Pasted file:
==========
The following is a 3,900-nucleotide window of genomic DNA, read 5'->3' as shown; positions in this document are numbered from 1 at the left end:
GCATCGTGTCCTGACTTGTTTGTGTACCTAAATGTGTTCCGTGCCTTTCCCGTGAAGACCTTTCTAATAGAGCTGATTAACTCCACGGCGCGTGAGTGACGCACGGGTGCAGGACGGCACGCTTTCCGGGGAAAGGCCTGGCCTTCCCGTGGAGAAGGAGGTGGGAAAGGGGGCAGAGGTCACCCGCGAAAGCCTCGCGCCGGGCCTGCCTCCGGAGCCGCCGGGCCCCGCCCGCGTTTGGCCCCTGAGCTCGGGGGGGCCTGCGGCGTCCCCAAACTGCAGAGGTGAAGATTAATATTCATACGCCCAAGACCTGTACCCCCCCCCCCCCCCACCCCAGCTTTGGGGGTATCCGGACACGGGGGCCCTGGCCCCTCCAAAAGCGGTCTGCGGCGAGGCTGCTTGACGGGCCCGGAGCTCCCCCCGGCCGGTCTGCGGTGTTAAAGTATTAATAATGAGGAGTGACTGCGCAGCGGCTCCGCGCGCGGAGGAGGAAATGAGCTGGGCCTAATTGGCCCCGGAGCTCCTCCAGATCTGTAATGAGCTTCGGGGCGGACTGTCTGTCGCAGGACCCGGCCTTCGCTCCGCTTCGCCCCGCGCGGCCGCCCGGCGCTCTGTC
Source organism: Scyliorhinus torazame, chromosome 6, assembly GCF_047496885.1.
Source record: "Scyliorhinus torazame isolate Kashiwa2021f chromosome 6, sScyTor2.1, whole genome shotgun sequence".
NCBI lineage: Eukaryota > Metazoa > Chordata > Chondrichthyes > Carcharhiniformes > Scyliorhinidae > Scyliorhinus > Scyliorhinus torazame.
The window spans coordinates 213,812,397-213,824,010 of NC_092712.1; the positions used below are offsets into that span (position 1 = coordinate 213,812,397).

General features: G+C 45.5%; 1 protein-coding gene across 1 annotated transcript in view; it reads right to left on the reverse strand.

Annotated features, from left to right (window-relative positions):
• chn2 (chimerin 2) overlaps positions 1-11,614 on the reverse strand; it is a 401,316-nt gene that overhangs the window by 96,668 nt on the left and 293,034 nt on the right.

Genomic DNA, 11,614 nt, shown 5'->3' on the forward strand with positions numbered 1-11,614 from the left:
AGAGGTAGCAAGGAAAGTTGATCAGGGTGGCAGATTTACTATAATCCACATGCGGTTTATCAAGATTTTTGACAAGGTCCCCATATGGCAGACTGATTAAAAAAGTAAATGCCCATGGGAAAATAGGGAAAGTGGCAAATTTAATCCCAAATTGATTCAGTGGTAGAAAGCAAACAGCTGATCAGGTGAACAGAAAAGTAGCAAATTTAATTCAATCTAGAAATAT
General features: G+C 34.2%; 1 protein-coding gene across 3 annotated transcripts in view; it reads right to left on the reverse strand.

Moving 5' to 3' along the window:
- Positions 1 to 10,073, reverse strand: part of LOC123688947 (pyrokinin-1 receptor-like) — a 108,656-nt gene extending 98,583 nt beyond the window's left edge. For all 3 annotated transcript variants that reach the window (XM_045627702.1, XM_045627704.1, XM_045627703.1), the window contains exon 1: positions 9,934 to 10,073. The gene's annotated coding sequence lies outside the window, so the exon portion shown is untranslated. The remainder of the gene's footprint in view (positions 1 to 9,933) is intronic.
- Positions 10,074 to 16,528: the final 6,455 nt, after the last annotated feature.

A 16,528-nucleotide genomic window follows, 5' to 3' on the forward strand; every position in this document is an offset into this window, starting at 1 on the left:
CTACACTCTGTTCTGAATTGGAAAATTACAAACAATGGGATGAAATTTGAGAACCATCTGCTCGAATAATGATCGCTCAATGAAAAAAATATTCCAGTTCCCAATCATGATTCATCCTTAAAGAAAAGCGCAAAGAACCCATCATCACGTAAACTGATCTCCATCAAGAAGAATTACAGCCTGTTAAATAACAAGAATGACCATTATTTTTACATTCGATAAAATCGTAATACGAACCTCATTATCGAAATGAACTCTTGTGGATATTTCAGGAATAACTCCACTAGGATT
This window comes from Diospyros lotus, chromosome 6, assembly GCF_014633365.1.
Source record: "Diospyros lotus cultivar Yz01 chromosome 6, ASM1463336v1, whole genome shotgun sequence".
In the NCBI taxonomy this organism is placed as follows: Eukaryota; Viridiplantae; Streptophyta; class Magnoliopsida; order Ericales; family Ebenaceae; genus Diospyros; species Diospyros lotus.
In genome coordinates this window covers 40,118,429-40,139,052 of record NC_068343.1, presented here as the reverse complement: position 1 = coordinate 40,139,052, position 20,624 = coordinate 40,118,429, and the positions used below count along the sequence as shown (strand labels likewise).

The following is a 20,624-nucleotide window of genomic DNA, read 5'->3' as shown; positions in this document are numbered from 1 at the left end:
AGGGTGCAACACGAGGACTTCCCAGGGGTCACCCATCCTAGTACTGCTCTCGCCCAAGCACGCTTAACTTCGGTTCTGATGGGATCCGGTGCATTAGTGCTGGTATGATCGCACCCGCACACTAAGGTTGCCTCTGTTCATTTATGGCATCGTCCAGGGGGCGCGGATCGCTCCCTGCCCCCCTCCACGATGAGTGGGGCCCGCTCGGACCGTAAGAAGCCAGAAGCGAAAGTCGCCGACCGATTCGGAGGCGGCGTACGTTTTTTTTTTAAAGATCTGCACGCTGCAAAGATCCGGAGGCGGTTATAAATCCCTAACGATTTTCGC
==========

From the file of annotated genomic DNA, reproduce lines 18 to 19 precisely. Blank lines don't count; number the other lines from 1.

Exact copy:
This window comes from Diospyros lotus, chromosome 6, assembly GCF_014633365.1.
Source record: "Diospyros lotus cultivar Yz01 chromosome 6, ASM1463336v1, whole genome shotgun sequence".